It’s not surprising that the increasing pollution levels are beginning to take a drastic toll on your body. Pooja Salvi helps you figure out how pollution can harm you
We’ve been lucky enough to have had a few nippy mornings this winter, and while the cool morning air is a blessing, if it is accompanied by smog, beware! While smog isn’t just a winter phenomenon, it can often be mistaken for a picturesque misty morning this time of the year. Smog is a form of pollution that turns hazardous if it lingers in the atmosphere for too long, and since the end of January there has been an increase in Mumbai’s smog levels caused by the fire at the Deonar dumping ground. Since the air is still rife with pollution, read on to know more about smog and its harmful effects on us.
What is smog?
The word smog is basically formed by merging two words — smoke and fog. Smog is also used to describe the type of fog that has soot present in it. It is yellowish or blackish in colour and is mainly composed of a mixture of pollutants in the atmosphere. It consists of fine particles and various gases with dust, water vapour and ground level ozone (although ozone can be good when it’s found in the upper atmosphere, it is quite harmful for your lungs when it occurs near ground level). It is also a mixture of different emissions from industries, cars and other vehicles, open burning grounds
(for instance, the recent Deonar dumping ground open fire) and incinerators.
How is it formed?
Now, we don’t need to get into the specifics of how smog is formed, but there are a few basic facts that can help you get an idea. The atmospheric pollutants or gases that create smog are released when fuel burns. So, you wouldn’t be wrong to assume that this is caused almost entirely by pollution. When sunlight and heat react with these pollutants, smog is formed.
The main sources of these pollutants, which play a major role in smog formation, release chemicals directly into the air. These include vehicles, industrial plants, chemical activities and other sources of pollution caused by human activities. Smog is often caused by heavy traffic, high temperatures and almost stagnant winds. There is also a reason why it is so prevalent during the winter months. Since wind speeds are low, the smoke and fog remain still in one place, forming smog and increasing pollution near the ground level. Another factor that contributes to this is temperature. If warm air remains near the ground instead of rising up, and if the wind happens to be calm, smog will get trapped and hover over a particular place for days.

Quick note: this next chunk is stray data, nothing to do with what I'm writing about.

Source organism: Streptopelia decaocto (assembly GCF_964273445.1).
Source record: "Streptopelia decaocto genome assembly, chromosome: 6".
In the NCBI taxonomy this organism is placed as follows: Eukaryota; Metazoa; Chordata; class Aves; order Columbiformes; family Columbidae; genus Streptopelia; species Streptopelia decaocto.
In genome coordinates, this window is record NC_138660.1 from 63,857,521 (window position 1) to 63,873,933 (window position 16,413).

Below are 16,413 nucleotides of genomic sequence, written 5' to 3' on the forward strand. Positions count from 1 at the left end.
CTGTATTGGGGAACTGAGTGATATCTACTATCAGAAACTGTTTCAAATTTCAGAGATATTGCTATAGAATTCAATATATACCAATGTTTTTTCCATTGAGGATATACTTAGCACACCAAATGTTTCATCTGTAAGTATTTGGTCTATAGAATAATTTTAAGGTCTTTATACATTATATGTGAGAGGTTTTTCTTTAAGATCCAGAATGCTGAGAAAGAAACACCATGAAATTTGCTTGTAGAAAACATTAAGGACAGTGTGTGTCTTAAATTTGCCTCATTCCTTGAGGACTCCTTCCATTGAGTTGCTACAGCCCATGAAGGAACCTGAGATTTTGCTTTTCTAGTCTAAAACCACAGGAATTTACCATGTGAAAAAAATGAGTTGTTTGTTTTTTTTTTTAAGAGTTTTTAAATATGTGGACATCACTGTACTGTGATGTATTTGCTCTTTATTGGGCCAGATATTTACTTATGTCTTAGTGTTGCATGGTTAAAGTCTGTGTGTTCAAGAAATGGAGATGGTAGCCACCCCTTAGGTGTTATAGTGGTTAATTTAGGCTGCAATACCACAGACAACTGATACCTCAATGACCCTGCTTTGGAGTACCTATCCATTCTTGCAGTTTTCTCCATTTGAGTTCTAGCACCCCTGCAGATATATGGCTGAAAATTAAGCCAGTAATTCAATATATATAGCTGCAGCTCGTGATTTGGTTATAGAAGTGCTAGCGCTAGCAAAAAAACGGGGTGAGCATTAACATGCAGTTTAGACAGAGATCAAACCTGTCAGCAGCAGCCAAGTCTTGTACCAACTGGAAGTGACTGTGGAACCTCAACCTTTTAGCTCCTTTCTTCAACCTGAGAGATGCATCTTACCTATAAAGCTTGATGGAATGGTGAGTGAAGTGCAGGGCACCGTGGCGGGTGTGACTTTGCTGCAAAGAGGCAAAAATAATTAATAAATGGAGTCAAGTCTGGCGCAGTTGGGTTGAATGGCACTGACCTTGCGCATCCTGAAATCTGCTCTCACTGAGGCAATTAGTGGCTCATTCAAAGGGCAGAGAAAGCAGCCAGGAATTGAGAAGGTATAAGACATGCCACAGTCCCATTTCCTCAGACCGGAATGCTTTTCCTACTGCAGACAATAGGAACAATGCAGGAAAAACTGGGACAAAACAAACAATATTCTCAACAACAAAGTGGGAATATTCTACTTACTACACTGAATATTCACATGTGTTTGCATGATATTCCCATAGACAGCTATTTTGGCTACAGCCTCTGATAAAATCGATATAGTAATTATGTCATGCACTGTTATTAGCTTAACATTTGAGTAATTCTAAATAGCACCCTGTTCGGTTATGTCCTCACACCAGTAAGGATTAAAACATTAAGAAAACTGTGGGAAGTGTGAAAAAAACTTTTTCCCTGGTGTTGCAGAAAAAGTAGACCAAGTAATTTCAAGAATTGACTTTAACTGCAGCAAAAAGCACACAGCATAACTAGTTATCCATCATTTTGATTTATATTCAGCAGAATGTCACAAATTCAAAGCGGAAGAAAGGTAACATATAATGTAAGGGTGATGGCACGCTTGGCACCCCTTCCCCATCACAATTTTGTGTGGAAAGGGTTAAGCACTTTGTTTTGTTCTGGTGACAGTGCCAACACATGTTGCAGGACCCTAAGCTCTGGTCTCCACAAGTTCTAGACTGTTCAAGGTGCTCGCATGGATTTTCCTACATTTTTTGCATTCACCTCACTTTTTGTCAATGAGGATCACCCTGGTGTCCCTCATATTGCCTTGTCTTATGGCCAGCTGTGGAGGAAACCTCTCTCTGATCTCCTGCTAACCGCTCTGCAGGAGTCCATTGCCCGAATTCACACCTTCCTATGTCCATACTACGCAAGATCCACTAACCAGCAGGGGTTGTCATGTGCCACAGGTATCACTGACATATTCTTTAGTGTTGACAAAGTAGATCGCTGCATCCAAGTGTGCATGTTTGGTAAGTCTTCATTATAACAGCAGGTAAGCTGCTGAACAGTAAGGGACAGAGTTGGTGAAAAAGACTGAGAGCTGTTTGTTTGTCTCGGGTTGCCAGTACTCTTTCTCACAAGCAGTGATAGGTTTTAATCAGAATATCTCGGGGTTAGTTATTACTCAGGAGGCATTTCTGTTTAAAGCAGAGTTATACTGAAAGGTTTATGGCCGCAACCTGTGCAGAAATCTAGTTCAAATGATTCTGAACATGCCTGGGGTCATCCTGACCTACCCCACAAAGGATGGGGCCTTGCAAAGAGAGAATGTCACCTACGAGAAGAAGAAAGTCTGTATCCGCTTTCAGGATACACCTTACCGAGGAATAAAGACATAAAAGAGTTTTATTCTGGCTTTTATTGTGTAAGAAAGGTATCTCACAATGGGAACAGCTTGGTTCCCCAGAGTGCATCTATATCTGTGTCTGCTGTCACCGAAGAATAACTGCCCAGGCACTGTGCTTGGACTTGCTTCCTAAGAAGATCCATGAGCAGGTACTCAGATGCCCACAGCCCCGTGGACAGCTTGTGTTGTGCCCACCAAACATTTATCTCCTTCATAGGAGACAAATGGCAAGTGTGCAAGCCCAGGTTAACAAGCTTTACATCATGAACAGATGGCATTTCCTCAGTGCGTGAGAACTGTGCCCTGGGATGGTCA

How does smog affect your health?
If you know that pollution of any kind is harmful to your health, you know that smog isn’t going to do you any good either. It is pretty evident from its components that the effects can be harmful. Smog can be responsible for ailments ranging from minor pains to fatal pulmonary diseases such as lung cancer, and it also causes eye irritation.
Continuous exposure to smog can result in inflammation in the tissues of your lungs. Other illnesses such as a cold and the flu as well as pneumonia are also associated with smog. Pollutants present in smog are so harmful that the human body finds it extremely difficult to first defend and then recover from the ill-effects.
Minor exposure to smog can increase the risk of an asthma attack and smog also affects densely populated areas the most, which can lead to fatalities. Smog can seriously damage the health of senior citizens and children suffering from respiratory problems.
How will you know?
Look out for these warning signs:
Difficulty breathing especially when you’re exercising. This includes shortness of breath.
Increased mucus production in the throat and nose.
Cough and/or throat irritation.
Feeling light-headedness and low on energy.